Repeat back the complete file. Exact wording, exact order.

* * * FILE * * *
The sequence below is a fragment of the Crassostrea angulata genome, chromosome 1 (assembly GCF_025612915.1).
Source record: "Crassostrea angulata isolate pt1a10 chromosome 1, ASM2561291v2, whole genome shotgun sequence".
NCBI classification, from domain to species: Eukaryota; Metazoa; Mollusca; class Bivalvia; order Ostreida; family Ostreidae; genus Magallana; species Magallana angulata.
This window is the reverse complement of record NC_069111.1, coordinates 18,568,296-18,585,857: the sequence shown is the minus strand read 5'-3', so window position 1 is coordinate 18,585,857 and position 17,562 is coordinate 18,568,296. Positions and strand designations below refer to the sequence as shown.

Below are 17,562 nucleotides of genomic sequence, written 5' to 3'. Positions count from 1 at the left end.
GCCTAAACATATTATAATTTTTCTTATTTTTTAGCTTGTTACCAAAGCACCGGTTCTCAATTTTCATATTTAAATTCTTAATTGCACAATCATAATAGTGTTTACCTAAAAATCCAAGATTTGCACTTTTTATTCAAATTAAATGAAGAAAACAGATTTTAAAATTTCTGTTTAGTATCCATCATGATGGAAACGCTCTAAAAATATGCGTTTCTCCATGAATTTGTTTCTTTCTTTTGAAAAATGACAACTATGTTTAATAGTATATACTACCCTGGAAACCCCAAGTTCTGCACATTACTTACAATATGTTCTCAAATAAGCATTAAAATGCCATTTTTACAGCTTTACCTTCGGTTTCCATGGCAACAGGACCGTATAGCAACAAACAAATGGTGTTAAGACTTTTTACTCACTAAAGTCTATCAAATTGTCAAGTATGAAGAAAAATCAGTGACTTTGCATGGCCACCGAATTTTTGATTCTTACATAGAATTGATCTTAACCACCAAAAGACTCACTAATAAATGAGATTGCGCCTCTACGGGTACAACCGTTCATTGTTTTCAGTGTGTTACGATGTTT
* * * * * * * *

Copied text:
The sequence below is a fragment of the Crassostrea angulata genome, chromosome 1 (assembly GCF_025612915.1).
Source record: "Crassostrea angulata isolate pt1a10 chromosome 1, ASM2561291v2, whole genome shotgun sequence".
NCBI classification, from domain to species: Eukaryota; Metazoa; Mollusca; class Bivalvia; order Ostreida; family Ostreidae; genus Magallana; species Magallana angulata.
This window is the reverse complement of record NC_069111.1, coordinates 18,568,296-18,585,857: the sequence shown is the minus strand read 5'-3', so window position 1 is coordinate 18,585,857 and position 17,562 is coordinate 18,568,296. Positions and strand designations below refer to the sequence as shown.

Below are 17,562 nucleotides of genomic sequence, written 5' to 3'. Positions count from 1 at the left end.
GCCTAAACATATTATAATTTTTCTTATTTTTTAGCTTGTTACCAAAGCACCGGTTCTCAATTTTCATATTTAAATTCTTAATTGCACAATCATAATAGTGTTTACCTAAAAATCCAAGATTTGCACTTTTTATTCAAATTAAATGAAGAAAACAGATTTTAAAATTTCTGTTTAGTATCCATCATGATGGAAACGCTCTAAAAATATGCGTTTCTCCATGAATTTGTTTCTTTCTTTTGAAAAATGACAACTATGTTTAATAGTATATACTACCCTGGAAACCCCAAGTTCTGCACATTACTTACAATATGTTCTCAAATAAGCATTAAAATGCCATTTTTACAGCTTTACCTTCGGTTTCCATGGCAACAGGACCGTATAGCAACAAACAAATGGTGTTAAGACTTTTTACTCACTAAAGTCTATCAAATTGTCAAGTATGAAGAAAAATCAGTGACTTTGCATGGCCACCGAATTTTTGATTCTTACATAGAATTGATCTTAACCACCAAAAGACTCACTAATAAATGAGATTGCGCCTCTACGGGTACAACCGTTCATTGTTTTCAGTGTGTTACGATGTTT